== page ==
The four screws are captive to the front panel, so undo each in turn only a couple of turns.
Originally the case was not earthed. A 3A fused plug and three core flex with Earth wire to chassis makes it safer.
The Oscillator trimmers should not need adjustment, even after 70 years! The HT point at C11 should be connected to a 30V to 60V DC current limited PSU (10mA) via a meter to measure milliamps. Replace C10 or C11 if the current doesn't drop to less than 1mA. C11 had a slight encrustation. like leaked electrolyte on the positive end, so not surprising the current didn't drop below 7mA. Cutting it verified that C10 had dropped to less than 400uA (0.4mA) at 65V supply. So C11 was replaced with 4 x 1uF met-poly 400V parts as I had no 4uF part. The 6X5G rectifier can develop a heater cathode short thus burning out the mains transformer if there is excessive current. The 3 K Ohms, R24 will protect it if C10 later fails.
C9 was high leakage, being a paper dielectric part. All the other capacitors are Mica (silver rot rare outside USA) or ceramic and thus likely fine. The generator works fine on all bands and on 200KHz was within 1% stated tolerance.
All the connectors are the old UK style car radio type.
The stitching had failed on the handle which has a steel band inset, so the edges of the leather were glued.
The mains tap should perhaps be set one more than your nominal voltage, which you should measure as the EU 220V is allowed to be as much as 245 in the UK and 235V in Ireland. it's accessible via the rear plate. Unplug mains first as the wander plug could be live. The power switch, S3 on the audio out level, is only single pole.
Almost every old signal generator I've seen has dire warnings about touching the preset trimmers or coils. This because almost no-one had a frequency counter, or indeed one with an oven or TXCO. Today you can get a TXCO referenced counter for as little as $20. At school we had both cheap older counters using decatrons as counting element and display as well as a more expensive unit using digits (Numitrons / Nixies). I've no idea what internal reference they used.
Unmarked algnment holes looking from rear:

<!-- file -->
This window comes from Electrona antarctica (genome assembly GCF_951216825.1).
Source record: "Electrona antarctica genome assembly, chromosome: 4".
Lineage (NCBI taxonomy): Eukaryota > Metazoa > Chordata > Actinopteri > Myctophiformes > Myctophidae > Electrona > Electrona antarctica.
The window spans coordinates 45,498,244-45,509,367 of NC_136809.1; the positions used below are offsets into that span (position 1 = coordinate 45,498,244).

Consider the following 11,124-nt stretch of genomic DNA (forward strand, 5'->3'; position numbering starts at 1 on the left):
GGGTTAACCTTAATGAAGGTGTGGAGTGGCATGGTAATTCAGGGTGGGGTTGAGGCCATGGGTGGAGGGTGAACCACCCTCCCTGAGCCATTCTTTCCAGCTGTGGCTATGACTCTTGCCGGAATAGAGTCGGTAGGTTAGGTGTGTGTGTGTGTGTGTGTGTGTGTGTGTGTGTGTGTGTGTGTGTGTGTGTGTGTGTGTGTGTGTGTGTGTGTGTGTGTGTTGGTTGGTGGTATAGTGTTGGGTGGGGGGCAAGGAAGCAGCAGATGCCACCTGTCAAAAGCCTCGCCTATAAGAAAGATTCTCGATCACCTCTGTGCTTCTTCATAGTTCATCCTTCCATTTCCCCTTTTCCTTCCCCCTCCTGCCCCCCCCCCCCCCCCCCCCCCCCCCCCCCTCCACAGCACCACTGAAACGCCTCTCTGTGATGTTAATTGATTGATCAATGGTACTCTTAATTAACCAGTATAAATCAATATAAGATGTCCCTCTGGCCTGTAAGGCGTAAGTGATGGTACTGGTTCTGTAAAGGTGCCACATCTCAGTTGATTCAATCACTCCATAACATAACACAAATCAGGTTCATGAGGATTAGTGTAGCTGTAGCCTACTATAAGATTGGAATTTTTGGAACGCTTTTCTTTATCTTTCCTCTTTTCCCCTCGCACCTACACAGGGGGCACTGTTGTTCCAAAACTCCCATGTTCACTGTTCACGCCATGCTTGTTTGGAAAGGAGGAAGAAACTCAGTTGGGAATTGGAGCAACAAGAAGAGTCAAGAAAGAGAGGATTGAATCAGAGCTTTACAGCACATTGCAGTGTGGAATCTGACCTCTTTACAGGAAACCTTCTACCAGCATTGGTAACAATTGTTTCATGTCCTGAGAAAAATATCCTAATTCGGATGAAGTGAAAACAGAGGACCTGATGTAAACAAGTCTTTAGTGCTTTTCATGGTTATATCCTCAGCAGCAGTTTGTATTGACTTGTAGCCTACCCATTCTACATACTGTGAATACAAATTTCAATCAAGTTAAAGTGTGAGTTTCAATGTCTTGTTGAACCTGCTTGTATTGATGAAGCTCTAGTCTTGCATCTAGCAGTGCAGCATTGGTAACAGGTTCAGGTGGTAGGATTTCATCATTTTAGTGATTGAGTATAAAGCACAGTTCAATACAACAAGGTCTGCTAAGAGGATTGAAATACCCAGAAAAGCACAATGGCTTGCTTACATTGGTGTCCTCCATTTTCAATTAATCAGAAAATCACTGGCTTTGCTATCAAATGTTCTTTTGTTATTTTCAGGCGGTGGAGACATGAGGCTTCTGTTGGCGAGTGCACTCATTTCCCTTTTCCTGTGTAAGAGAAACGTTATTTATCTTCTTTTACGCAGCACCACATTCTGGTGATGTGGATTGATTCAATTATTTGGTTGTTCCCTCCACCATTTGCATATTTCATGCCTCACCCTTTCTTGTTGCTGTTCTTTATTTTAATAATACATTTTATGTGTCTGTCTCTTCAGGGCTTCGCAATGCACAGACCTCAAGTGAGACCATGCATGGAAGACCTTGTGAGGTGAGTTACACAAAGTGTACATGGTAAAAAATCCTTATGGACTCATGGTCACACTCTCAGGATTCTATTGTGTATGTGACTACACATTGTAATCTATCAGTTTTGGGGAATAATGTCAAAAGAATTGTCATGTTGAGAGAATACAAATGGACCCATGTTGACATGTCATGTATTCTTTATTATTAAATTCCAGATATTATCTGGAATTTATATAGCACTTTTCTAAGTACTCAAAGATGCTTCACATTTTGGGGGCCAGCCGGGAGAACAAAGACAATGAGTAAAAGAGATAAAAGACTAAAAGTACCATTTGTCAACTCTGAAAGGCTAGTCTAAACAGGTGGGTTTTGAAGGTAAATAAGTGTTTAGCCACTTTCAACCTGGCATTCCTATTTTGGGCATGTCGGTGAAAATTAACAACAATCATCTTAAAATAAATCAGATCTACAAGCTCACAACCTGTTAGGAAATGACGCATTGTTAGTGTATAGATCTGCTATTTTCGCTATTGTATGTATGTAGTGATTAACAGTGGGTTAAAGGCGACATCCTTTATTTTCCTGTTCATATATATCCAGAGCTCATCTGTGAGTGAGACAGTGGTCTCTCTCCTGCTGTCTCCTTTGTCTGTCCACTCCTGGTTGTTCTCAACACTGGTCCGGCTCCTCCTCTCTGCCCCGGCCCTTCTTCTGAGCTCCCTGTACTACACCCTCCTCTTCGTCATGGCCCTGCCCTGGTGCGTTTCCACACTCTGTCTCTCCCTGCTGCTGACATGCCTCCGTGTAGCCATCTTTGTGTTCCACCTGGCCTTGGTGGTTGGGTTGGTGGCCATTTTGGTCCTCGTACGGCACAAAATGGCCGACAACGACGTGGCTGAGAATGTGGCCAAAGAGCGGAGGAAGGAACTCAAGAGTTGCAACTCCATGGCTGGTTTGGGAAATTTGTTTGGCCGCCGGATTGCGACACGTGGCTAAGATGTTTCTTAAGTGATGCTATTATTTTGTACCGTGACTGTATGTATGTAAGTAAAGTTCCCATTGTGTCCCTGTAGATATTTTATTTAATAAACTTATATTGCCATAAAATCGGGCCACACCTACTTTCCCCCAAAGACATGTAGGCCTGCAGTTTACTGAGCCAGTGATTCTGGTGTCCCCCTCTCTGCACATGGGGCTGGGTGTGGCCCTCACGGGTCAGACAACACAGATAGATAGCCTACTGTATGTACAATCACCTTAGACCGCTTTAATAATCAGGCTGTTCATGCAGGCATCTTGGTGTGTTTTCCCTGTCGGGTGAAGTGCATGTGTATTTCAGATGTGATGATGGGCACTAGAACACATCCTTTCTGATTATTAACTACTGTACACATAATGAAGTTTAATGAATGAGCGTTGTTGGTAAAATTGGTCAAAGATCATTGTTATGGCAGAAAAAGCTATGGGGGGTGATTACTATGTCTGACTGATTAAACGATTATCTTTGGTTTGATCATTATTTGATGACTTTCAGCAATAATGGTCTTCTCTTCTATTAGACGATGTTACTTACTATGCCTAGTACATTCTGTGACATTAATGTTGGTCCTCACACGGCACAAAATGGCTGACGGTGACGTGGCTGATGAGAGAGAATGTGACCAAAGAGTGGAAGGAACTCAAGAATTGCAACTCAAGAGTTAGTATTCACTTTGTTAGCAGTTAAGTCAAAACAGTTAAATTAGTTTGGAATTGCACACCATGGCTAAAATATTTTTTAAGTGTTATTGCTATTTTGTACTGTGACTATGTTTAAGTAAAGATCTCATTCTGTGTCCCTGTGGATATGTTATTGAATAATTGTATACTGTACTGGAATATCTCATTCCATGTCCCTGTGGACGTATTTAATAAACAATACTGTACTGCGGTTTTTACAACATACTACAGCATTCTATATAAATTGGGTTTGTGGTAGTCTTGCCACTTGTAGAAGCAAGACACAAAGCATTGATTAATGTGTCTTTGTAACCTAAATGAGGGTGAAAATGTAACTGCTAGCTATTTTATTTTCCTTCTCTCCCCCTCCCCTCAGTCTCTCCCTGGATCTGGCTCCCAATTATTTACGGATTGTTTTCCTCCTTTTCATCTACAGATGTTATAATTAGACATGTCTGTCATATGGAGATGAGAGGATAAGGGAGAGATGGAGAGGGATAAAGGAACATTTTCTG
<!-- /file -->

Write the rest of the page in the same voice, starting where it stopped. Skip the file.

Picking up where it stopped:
You can see it matches the layout of the band switch.
Use an insulated trimming tool with a metal blade tip as there is a voltage on the screw head. There is no indication of what frequency to align at. Make sure the two end marks of the scale line up. Allow at least 30 minutes warm-up time. Likely adjustment near the higher frequency end of each band is best. The original specification is 1%, so 198 KHz at 200 KHz or 29 MHz at 30MHz wasn't bad. Drift overnight on 30MHz on Band "A" was less than 12Hz. The frequency seems stable a few minutes after warm up. Changing the mains tap from 250V to 230V raises the frequency slightly (Our mains is just below 235V). On some bands you may want a compromise between the middle of the band and the band edge, but much better than 1% across the band is possible.
Connecting anything to the "Full RF" out can pull the frequency on Band B and especially on Band A as well as changing the output level, so I used a J310 n-JFET buffer between the full out and the socket as even 30cm of coax affects Band "A". Supply was rectified and smoothed 6.3VAC to Drain. Gate 220K Ohms and 33pF input. Source load 390 Ohms with 10nF coupling. Open, short, coax unterminated or 50 Ohm terminated at counter then had no effect. The circuit was on stripboard and is easly removed and socket reassmbled if originality is desired.
It would be rare to connect the generator directly to a radio aerial socket. Use about 10 turns of wire at about 10cm diameter as loop to couple to loop aerial or ferrite rod. The E Model 2 has a connection pad suitable for isolated or earthed chassis. If the chassis live you need isolation. A small ferrite (maybe from a scrap pocket radio) with 5 turns for SW and 10 turns for MW/LW of PVC insulated wire over the same number of turns of PVC insulated wire makes a 1:1 isoiation transformer. You can use 40 turns on a 1.5" plastic pipe if you have no ferrite. No pad is needed. The Pad circuit looks like a dummy aerial, I've not tried the pad, I'd try 470uH for the L12 for Broadcast band. Possibly a short will do for higher SW bands.
I've uploaded details of a simple RF buffer that can be fitted temporarily for alignment, or left in place if originality isn't needed. It's easy for anyone to subsequently remove.
It is simply inserted between the full RF out and the front panel connector with the approximately 5mA power drawn from the 6.3 V AC heater supply.